G. K. Chesterton on Catholic Pride

G. K. Chesterton, speaking of Protestant-Catholic relations but also speaking prophetically of the state of the Church today, what with all the “spirit of Vatican II” progressives:

I do not want the crucifix to be a compromise, or a concession to the weaker brethren, or a makeweight or a by-product. I want it to be a blazon and a boast. I want there to be no more doubt about our all glorying in it than there would have been in any body of old Crusaders pitting the Cross against the Crescent. And if anyone wants to know my feelings about a point on which I touch rarely and with reluctance: the relation of the Church I left to the Church I joined, there is the answer as compact and concrete as a stone image. I do not want to be in a religion in which I am allowed to have a crucifix. I feel the same about the much more controversial question of the honour paid to the Blessed Virgin. If people do not like that cult, they are quite right not to be Catholics. But in people who are Catholics, or call themselves Catholics, I want the idea not only liked but loved and loved ardently, and above all proudly proclaimed. I want it to be what the Protestants are perfectly right in calling it; the badge and sign of a Papist. I want to be allowed to be enthusiastic about the existence of the enthusiasm; not to have my chief enthusiasm coldly tolerated as an eccentricity of myself.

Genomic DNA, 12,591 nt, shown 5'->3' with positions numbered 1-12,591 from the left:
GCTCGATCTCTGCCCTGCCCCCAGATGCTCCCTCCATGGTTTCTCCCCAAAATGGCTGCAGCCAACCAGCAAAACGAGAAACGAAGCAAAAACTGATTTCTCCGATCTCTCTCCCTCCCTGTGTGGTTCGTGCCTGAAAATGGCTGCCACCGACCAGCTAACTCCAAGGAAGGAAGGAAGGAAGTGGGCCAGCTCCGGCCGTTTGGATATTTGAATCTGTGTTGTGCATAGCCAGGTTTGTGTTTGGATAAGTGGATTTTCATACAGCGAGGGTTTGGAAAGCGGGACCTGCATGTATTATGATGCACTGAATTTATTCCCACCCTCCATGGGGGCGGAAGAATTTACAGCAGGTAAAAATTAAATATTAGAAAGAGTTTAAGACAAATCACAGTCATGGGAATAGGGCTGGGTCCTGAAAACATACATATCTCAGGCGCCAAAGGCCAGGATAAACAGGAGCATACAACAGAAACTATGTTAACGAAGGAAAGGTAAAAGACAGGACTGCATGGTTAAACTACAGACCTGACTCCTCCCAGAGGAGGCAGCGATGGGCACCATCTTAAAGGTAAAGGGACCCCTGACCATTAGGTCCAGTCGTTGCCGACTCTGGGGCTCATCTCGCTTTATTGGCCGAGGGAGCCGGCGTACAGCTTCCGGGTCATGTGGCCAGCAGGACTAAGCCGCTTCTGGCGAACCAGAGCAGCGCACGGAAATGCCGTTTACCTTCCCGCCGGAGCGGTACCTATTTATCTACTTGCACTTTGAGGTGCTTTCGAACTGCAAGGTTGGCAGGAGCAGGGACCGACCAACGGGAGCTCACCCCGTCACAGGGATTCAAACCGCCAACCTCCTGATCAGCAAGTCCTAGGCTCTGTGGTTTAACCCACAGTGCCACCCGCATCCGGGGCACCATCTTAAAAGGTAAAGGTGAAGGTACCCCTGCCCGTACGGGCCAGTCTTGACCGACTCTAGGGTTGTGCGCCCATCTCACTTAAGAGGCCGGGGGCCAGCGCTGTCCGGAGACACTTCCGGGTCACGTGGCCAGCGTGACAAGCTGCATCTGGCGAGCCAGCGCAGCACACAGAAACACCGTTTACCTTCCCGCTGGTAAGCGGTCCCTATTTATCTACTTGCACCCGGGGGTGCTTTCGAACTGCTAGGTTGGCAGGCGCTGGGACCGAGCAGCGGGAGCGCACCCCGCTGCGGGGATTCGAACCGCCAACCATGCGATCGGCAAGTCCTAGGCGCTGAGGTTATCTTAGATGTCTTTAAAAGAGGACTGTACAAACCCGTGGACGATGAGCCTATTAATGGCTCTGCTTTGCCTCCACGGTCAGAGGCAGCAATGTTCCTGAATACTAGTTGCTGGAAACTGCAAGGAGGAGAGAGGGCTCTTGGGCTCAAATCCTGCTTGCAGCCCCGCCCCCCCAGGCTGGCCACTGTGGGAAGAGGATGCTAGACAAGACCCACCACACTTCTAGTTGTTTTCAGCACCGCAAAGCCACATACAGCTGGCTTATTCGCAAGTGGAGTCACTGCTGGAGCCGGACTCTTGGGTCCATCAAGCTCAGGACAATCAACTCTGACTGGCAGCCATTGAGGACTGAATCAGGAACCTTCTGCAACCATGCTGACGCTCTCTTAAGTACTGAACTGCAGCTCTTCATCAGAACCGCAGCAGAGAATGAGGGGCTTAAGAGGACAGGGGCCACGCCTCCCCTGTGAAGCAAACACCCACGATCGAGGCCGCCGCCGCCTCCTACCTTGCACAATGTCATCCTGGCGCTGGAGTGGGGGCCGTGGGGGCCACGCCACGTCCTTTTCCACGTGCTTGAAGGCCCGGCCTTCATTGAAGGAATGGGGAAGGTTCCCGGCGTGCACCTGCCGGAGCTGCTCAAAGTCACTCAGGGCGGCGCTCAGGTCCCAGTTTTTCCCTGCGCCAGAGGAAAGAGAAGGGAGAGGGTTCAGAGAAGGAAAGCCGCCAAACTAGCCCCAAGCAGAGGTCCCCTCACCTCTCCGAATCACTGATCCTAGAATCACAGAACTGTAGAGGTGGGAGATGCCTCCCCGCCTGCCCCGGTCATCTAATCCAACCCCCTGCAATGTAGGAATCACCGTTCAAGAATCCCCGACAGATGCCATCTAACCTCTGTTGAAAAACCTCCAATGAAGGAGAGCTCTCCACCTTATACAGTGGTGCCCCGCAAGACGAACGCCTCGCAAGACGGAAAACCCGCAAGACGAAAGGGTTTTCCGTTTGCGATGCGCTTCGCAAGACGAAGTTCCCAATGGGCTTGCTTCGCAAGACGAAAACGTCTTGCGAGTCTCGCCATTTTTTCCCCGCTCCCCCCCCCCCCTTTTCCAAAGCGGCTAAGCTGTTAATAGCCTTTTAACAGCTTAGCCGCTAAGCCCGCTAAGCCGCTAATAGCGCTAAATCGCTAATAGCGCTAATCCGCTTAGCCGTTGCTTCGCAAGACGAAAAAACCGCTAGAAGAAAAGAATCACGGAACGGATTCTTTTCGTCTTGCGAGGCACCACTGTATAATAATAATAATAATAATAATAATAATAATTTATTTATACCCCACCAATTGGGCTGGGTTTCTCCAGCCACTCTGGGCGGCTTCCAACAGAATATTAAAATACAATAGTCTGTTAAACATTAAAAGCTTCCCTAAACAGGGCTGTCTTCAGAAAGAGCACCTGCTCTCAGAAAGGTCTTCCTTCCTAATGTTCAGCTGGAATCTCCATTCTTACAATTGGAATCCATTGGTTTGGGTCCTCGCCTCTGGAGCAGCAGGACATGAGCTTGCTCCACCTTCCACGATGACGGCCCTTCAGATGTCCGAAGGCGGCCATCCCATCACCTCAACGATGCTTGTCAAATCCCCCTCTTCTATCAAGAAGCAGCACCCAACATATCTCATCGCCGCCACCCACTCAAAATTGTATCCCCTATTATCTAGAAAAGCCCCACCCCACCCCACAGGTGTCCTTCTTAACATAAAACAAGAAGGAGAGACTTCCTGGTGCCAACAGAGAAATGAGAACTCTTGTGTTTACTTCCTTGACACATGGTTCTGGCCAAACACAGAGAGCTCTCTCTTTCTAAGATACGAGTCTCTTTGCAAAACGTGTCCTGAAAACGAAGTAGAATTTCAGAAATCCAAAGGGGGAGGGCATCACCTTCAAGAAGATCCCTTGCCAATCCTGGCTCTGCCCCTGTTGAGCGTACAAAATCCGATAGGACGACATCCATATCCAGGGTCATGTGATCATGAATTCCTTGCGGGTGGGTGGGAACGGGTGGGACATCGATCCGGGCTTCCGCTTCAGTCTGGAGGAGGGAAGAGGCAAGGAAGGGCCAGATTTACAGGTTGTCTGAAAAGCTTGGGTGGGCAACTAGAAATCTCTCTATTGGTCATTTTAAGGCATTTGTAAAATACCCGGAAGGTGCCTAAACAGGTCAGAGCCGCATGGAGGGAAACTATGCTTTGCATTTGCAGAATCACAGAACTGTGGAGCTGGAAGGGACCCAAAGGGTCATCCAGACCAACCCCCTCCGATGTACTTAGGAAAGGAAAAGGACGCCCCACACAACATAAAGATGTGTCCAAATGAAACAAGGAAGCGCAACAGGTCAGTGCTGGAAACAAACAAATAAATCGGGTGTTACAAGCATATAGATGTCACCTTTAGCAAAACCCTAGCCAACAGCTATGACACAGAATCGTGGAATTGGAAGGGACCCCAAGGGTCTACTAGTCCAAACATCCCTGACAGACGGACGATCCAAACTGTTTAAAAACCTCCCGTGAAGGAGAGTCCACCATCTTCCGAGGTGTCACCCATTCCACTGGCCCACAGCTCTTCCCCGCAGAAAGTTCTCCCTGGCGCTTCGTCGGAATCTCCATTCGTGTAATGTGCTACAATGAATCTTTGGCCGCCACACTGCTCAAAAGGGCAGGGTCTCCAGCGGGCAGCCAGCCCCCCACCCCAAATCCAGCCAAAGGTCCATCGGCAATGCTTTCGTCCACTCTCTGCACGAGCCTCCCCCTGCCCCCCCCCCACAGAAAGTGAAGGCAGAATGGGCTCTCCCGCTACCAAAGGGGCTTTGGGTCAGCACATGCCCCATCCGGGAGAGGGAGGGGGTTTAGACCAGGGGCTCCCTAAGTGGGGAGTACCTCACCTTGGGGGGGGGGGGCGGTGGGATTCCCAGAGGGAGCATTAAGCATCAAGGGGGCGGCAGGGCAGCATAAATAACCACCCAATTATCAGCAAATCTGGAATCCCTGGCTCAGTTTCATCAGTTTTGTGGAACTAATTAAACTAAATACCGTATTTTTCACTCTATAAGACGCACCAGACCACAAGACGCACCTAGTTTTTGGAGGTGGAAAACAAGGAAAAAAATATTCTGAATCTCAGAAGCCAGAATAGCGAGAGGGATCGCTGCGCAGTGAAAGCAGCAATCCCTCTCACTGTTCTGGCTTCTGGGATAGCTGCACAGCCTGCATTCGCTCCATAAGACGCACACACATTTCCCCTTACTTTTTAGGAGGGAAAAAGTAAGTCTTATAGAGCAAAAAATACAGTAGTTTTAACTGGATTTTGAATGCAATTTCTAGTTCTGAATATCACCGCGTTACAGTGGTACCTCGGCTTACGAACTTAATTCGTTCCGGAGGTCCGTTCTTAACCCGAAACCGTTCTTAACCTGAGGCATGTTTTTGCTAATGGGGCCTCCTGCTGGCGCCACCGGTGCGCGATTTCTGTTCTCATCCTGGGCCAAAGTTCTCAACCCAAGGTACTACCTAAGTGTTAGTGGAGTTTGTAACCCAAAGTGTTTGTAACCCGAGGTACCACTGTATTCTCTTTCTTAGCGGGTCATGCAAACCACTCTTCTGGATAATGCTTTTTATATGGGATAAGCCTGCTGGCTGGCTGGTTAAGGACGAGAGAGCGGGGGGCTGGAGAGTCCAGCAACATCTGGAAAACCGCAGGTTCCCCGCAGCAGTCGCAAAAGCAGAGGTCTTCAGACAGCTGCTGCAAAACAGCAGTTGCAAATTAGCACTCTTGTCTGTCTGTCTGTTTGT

–G. K. Chesterton, Autobiography, Chapter XI

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